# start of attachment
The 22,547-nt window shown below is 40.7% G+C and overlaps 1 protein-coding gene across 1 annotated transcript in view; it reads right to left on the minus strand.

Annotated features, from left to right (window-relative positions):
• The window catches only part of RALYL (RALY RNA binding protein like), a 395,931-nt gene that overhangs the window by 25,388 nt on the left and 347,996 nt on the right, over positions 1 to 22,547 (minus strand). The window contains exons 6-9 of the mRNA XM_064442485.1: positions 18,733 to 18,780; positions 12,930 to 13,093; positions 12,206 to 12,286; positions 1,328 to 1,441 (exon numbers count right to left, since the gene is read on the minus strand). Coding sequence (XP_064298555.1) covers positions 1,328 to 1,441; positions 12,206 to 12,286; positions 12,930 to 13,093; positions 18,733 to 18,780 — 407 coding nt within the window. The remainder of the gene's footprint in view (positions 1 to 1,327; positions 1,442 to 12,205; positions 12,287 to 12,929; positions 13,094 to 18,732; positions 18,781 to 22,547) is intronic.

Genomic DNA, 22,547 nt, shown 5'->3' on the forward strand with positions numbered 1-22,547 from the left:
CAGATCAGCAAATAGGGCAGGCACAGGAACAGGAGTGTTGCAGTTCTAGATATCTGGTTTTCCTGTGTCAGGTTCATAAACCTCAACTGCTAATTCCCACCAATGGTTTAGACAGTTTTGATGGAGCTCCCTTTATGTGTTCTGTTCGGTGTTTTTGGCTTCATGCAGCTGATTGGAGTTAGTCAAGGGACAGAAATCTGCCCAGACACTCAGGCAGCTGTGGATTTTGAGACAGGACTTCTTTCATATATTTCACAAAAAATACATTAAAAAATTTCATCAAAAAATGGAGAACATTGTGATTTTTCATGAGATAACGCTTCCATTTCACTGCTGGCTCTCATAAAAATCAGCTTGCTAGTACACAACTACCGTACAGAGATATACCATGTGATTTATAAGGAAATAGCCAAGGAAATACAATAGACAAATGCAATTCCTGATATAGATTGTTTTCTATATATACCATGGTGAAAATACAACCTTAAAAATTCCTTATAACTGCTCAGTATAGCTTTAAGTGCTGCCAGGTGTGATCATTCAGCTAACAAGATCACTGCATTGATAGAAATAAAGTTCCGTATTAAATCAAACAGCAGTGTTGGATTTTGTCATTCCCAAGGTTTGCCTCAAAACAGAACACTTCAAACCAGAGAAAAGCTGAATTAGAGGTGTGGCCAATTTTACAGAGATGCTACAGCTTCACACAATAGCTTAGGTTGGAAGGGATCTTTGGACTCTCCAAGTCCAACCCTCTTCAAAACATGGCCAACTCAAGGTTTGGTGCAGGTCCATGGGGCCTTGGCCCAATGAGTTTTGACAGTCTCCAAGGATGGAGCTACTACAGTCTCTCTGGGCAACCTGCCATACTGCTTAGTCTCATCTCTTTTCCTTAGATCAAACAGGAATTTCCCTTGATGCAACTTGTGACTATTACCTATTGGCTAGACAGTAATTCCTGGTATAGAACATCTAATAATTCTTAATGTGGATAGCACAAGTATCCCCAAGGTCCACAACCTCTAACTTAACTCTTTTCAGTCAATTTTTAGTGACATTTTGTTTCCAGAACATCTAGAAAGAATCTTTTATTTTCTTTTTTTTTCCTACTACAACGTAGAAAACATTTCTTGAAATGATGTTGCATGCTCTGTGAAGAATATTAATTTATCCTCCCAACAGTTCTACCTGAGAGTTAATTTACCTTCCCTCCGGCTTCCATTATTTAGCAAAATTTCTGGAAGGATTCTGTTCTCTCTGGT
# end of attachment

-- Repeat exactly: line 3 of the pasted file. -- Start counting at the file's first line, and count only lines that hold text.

• The window catches only part of RALYL (RALY RNA binding protein like), a 395,931-nt gene that overhangs the window by 25,388 nt on the left and 347,996 nt on the right, over positions 1 to 22,547 (minus strand). The window contains exons 6-9 of the mRNA XM_064442485.1: positions 18,733 to 18,780; positions 12,930 to 13,093; positions 12,206 to 12,286; positions 1,328 to 1,441 (exon numbers count right to left, since the gene is read on the minus strand). Coding sequence (XP_064298555.1) covers positions 1,328 to 1,441; positions 12,206 to 12,286; positions 12,930 to 13,093; positions 18,733 to 18,780 — 407 coding nt within the window. The remainder of the gene's footprint in view (positions 1 to 1,327; positions 1,442 to 12,205; positions 12,287 to 12,929; positions 13,094 to 18,732; positions 18,781 to 22,547) is intronic.